Quinton de Kock. (Photo by Sarah Reed/Getty Images)
- While he believes the Proteas have a core of players for sustained limited overs success, Mark Boucher intimated that there could be a player exodus after the failed ICC T20 World Cup campaign.
- Already, the futures of men like Quinton de Kock and Rilee Rossouw are the subject of speculation.
- South Africa’s perilous position in terms of 50-over World Cup qualification could also contribute to some players pondering what assignments they still have the stomach for.
Could the Proteas be on the cusp of a player exodus after the failed ICC T20 World Cup campaign?
While outgoing head coach Mark Boucher readily believes the team is in a decent position when it comes to future white-ball assignments, he rather disconcertingly intimated that Cricket South Africa (CSA) might have to engage – urgently perhaps even – with certain key men and gauge their ongoing “interest”.
His tenure may have been dominated by off-field issues, but on the field the continued tension between stars who have to choose between national duty and the Indian Premier League blighted his results, particularly the series against Pakistan and Bangladesh in 2021 and 2022 respectively.
And with the appeal of 50-over cricket waning across the world, even the admittedly wobbly mission to qualify for next year’s 50-over World Cup in India might not be enough of a dangling carrot to convince some to keep on going.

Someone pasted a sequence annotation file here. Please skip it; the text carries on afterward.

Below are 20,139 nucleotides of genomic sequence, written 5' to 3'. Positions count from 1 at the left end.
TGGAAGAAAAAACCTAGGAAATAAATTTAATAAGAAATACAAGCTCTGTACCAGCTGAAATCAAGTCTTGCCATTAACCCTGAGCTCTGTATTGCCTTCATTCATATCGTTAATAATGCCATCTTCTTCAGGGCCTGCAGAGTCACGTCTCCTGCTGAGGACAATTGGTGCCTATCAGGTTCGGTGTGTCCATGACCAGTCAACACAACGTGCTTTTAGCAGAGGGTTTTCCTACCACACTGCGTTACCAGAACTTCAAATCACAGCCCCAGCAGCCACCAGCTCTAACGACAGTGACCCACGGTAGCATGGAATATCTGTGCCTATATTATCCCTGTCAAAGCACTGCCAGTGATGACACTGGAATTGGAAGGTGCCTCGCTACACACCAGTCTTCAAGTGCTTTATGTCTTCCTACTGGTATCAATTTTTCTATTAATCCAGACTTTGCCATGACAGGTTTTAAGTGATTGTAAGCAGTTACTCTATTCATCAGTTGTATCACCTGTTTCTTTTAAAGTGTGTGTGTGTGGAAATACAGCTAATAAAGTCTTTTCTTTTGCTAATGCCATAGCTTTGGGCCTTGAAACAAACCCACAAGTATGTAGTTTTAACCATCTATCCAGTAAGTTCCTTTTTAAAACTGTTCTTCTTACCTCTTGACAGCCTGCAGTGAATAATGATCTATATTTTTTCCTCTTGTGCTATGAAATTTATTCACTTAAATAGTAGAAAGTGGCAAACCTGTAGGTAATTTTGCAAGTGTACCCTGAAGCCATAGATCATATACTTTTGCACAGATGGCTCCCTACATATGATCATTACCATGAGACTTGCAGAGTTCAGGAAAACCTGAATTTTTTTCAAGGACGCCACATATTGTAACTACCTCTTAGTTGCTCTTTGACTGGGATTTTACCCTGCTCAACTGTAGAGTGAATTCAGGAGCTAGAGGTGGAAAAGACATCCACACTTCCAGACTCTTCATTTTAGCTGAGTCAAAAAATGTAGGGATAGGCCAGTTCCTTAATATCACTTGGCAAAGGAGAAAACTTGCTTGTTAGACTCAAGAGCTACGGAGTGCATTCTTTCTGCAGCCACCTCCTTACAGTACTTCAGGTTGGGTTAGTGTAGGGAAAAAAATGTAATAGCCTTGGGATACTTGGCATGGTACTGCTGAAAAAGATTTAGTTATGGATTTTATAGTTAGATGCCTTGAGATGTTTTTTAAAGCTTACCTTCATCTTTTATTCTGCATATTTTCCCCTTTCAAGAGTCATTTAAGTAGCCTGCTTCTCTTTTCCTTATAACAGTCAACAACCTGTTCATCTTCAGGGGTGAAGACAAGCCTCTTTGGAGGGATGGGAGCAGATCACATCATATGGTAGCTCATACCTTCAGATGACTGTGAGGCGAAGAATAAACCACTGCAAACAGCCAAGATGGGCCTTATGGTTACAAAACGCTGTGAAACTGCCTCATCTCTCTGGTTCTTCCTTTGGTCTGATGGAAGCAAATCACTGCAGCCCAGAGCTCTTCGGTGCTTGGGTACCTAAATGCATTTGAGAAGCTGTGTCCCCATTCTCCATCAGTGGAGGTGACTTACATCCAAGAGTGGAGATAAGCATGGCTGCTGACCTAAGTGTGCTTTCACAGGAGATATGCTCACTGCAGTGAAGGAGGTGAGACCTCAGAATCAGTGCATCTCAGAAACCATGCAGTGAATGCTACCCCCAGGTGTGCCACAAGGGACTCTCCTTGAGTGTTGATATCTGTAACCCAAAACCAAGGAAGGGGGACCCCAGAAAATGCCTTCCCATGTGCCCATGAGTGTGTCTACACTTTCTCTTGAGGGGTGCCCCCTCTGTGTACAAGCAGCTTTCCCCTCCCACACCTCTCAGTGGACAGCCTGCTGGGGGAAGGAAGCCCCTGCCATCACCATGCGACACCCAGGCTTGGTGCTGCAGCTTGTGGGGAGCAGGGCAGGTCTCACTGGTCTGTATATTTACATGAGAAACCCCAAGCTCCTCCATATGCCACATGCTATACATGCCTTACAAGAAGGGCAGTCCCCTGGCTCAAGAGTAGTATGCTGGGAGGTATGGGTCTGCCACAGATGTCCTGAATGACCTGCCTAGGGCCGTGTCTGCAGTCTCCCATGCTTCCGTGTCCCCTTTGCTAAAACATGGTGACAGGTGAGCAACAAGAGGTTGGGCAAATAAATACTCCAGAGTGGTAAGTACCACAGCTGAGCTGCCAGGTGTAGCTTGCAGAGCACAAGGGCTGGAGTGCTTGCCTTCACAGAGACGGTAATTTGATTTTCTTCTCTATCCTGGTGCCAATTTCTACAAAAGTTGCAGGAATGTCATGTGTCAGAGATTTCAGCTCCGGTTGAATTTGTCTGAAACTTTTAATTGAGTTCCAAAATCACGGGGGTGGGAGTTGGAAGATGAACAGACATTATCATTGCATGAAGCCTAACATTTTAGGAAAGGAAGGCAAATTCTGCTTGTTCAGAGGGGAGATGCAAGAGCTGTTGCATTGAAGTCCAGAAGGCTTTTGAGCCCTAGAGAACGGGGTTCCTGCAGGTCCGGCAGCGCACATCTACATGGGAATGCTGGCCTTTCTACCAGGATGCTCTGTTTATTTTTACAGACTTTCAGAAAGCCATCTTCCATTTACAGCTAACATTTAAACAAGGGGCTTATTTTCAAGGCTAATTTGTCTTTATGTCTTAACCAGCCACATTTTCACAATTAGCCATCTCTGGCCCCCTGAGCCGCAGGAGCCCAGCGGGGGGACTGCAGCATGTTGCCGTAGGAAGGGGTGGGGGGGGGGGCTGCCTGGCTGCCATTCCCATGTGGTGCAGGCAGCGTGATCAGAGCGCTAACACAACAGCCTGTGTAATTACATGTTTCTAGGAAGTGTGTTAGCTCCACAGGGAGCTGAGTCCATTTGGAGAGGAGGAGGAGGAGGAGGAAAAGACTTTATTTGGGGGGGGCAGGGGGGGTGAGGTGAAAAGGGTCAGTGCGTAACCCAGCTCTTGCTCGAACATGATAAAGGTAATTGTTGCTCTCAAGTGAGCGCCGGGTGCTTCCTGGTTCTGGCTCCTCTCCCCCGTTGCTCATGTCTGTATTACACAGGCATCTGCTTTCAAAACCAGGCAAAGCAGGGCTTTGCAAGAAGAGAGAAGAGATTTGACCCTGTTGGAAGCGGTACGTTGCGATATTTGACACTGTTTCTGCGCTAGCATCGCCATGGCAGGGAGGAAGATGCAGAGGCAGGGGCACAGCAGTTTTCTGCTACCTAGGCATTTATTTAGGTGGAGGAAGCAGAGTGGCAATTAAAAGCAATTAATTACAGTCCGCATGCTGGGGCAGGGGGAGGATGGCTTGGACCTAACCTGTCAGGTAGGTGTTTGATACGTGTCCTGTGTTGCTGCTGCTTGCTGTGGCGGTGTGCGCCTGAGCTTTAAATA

“We have to try and keep all the players interested in playing for South Africa. I think that’s a big question that needs to be answered,” said Boucher.
“Then hopefully they can put some good combinations together and create some good coaching staff around these guys. This T20 side has been together for quite some time, and that’s when you start to win games as we have in the build-up to this and also at the start of the competition.
“People start looking at you and start saying, ‘well, hold on, South Africa could actually win this’. It’s a good position to be in.”
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Already, speculation is growing that Quinton de Kock, who retired from Test cricket last year, is a prime candidate for becoming a free agent, while it’s understood that Rilee Rossouw’s return to international cricket earlier this year was dependent on him merely having to be committed to the Proteas’ cause until after the T20 World Cup.
The next edition of the tournament only takes place in mid-2024, which means 50-over action now takes priority.
South Africa’s lowly position on the ICC World Cup Super League table – the mechanism for automatic qualification – anyway allows for the argument to be made that personnel changes might be required.
“Our white ball stuff, I think we’ve got ourselves to blame as South African cricket with where we are at the moment. We also understand that we’ve been through tough times, and there are certain things that have to happen with the guys to even close out; they didn’t go to different tournaments and all that type of stuff, and it’s all just amalgamated into the situation where we find ourselves having to qualify,” said Boucher.
“But if that’s the case, we’ve got to go do it the hard way, then so be it, we have to do it the hard way.”
Yet, do some of the players still have the stomach for that?
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